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Print and Online References

This is a collection of print and online references about spatial thinking and learning.

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Sketching Block Diagrams
Carol Ormand, Carleton College
Students watch a video of the instructor sketching two geologic block diagrams (of flat stratigraphy and of an upright anticline), then practice sketching additional geologic block diagrams.

Slicing Cylinders
Carol Ormand, Carleton College
Students identify and draw slices through cylinders and partial cylinders, and use gestures to visualize slicing planes. This practice with visualizing slices through idealized geometric shapes is preparation for visualizing slices through geological features.

Slicing Fruit
Tom Hickson, University of St. Thomas (MN)
Students identify and draw slices through fruit, as practice for drawing slices through more complex features.

Slicing Rocks
Tom Hickson, University of St. Thomas (MN)
Students examine images of a bowl of rocks, then several rock piles, then outcrops of conglomerate and breccia. They sketch slices through the bowl of rocks, match photos of rock piles to sketches of slices through those piles, and then apply what they've learned to describe the conglomerate and breccia.

Slicing Channels
Tom Hickson, University of St. Thomas (MN)
Students examine 3D channel-shaped objects and 2D slices through those objects. The purpose is to get them thinking about how the 3D geometry of a channel is reduced to a random 2D slice through the channel in a typical outcrop, so that they can recognize channel deposits.

Gestures for Miller Indices
Carol Ormand, Carleton College
Students use one hand to gesture crystallographic axes and the other hand to represent planes designated by Miller Indices.

Slicing Fossils
Tom Hickson, University of St. Thomas (MN)
Students examine images of brachiopods, mollusks, and coquinas. They identify, visualize, and sketch slices through a variety of shelly organisms, then apply what they've learned to identify fossils in several samples of coquina.

Using Gesture to Support Spatial Thinking
Kristin Gagnier, Johns Hopkins University
This activity highlights the value of gesture in communicating spatial information. It consists of two short exercises. In the first, students are asked to pair up and describe to their partner how to navigate from one place to another in their home town. In the second, a volunteer is asked to sit on his or her hands and describe how to tie a bow with a piece of ribbon. In the first exercise, students spontaneously gesture; in the second, the volunteer will very much want to gesture and may be unable to complete the task under the restriction given (sitting on hands).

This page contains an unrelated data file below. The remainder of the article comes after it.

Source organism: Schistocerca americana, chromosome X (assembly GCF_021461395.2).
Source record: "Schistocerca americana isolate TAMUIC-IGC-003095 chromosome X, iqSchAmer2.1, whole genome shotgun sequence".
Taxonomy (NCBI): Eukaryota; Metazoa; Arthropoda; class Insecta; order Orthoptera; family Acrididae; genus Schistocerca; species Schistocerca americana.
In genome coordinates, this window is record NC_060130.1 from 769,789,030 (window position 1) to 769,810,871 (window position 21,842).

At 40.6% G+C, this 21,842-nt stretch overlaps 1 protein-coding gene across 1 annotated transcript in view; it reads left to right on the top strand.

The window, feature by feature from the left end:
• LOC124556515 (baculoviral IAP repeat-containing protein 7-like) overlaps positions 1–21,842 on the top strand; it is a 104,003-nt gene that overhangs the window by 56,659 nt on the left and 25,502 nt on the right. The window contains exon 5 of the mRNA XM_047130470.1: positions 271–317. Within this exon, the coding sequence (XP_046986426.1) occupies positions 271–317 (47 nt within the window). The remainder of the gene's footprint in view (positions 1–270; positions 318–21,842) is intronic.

Sketching 3D Ripples and Dunes
Tom Hickson, University of St. Thomas (MN)
Students watch a video of the instructor sketching 3D ripples, then practice sketching 3D bedforms, both as seen by the viewer and as annotated 3D block diagrams.

Visualizations
This is a collection of visualizations of spatial phenomena or data, including a few visualization-based teaching activities. Search the collection to find visualizations you can use in your classes. To find a ...

Print and Online References
This is a collection of print and online references about spatial thinking and learning. To find a reference that meets your needs, try Typing keywords into the search box below Refining your search by clicking on ...

Teaching Activities
These teaching activities have a strong spatial thinking component. Search the collection to find activities suitable for your classes. To find a teaching activity that meets your needs, try Typing keywords into ...

Conveners
Mary Hegarty, Psychology, University of California, Santa Barbara Carol Ormand, Science Education Resource Center, Carleton College Eric Riggs, Geosciences, Texas A&M University Tim Shipley, Psychology, Temple ...

Teaching Activities
The activities in this collection are designed to help undergraduate geoscience students develop their spatial visualization skills, and particularly their penetrative thinking skills: the ability to visualize ...

Spatial Thinking in Geosciences
Spatial thinking is thinking that finds meaning in the shape, size, orientation, location, direction or trajectory, of objects, processes or phenomena, or the relative positions in space of multiple objects, ...

Spatial Thinking Resources
A collection of resources related to understanding spatial thinking in the geosciences. HelpNo matchesNew Search From the main search screen you can browse through the collection using the terms on the right of the ...

Journal Club Overview
Complex folds in Anti-Atlas Mountains of Algeria. Image from Google Earth. This journal club provided an opportunity to dive into the literature on spatial thinking, particularly in the context of the geosciences, ...

Spatial Thinking Journal Club Findings
This summary was compiled by Carol Ormand, Science Education Resource Center. From January to May, 2012, the Spatial Thinking Journal Club met once a month to explore the cognitive aspects of spatial thinking and ...

Prior Research on Spatial Thinking
Spatial Reasoning in STEM Spatial thinking skills are essential in STEM fields Spatial reasoning is critical to success in the STEM disciplines and the skills that make up spatial reasoning are not explicitly ...

Publications and Presentations
2015 Ormand, Carol, Thomas F. Shipley, Barbara Dutrow, Laurel Goodwin, Thomas A. Hickson, Basil Tikoff, Kinnari Atit, Kristin Michod Gagnier, and Ilyse Resnick (2015). Teaching Spatial Thinking in Mineralogy, ...



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